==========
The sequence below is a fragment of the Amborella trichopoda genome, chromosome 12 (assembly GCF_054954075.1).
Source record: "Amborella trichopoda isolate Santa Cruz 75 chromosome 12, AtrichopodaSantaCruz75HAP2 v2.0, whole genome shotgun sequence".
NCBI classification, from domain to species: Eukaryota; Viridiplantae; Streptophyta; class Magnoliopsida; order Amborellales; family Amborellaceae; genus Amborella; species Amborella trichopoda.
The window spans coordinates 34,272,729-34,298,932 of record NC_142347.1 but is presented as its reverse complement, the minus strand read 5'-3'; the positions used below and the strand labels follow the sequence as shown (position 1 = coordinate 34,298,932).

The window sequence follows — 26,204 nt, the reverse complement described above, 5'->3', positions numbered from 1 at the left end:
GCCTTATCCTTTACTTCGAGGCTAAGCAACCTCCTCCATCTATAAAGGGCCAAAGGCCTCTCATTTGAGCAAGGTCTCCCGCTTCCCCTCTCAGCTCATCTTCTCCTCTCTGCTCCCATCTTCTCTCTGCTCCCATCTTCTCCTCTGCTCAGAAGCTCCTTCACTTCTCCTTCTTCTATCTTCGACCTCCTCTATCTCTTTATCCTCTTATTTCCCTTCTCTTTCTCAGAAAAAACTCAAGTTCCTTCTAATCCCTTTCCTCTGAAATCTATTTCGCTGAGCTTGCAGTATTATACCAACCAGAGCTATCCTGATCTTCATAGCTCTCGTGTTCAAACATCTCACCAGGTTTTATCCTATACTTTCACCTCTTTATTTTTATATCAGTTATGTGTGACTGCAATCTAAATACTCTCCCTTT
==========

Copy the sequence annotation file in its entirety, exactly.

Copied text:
The sequence below is a fragment of the Amborella trichopoda genome, chromosome 12 (assembly GCF_054954075.1).
Source record: "Amborella trichopoda isolate Santa Cruz 75 chromosome 12, AtrichopodaSantaCruz75HAP2 v2.0, whole genome shotgun sequence".
NCBI classification, from domain to species: Eukaryota; Viridiplantae; Streptophyta; class Magnoliopsida; order Amborellales; family Amborellaceae; genus Amborella; species Amborella trichopoda.
The window spans coordinates 34,272,729-34,298,932 of record NC_142347.1 but is presented as its reverse complement, the minus strand read 5'-3'; the positions used below and the strand labels follow the sequence as shown (position 1 = coordinate 34,298,932).

The window sequence follows — 26,204 nt, the reverse complement described above, 5'->3', positions numbered from 1 at the left end:
GCCTTATCCTTTACTTCGAGGCTAAGCAACCTCCTCCATCTATAAAGGGCCAAAGGCCTCTCATTTGAGCAAGGTCTCCCGCTTCCCCTCTCAGCTCATCTTCTCCTCTCTGCTCCCATCTTCTCTCTGCTCCCATCTTCTCCTCTGCTCAGAAGCTCCTTCACTTCTCCTTCTTCTATCTTCGACCTCCTCTATCTCTTTATCCTCTTATTTCCCTTCTCTTTCTCAGAAAAAACTCAAGTTCCTTCTAATCCCTTTCCTCTGAAATCTATTTCGCTGAGCTTGCAGTATTATACCAACCAGAGCTATCCTGATCTTCATAGCTCTCGTGTTCAAACATCTCACCAGGTTTTATCCTATACTTTCACCTCTTTATTTTTATATCAGTTATGTGTGACTGCAATCTAAATACTCTCCCTTT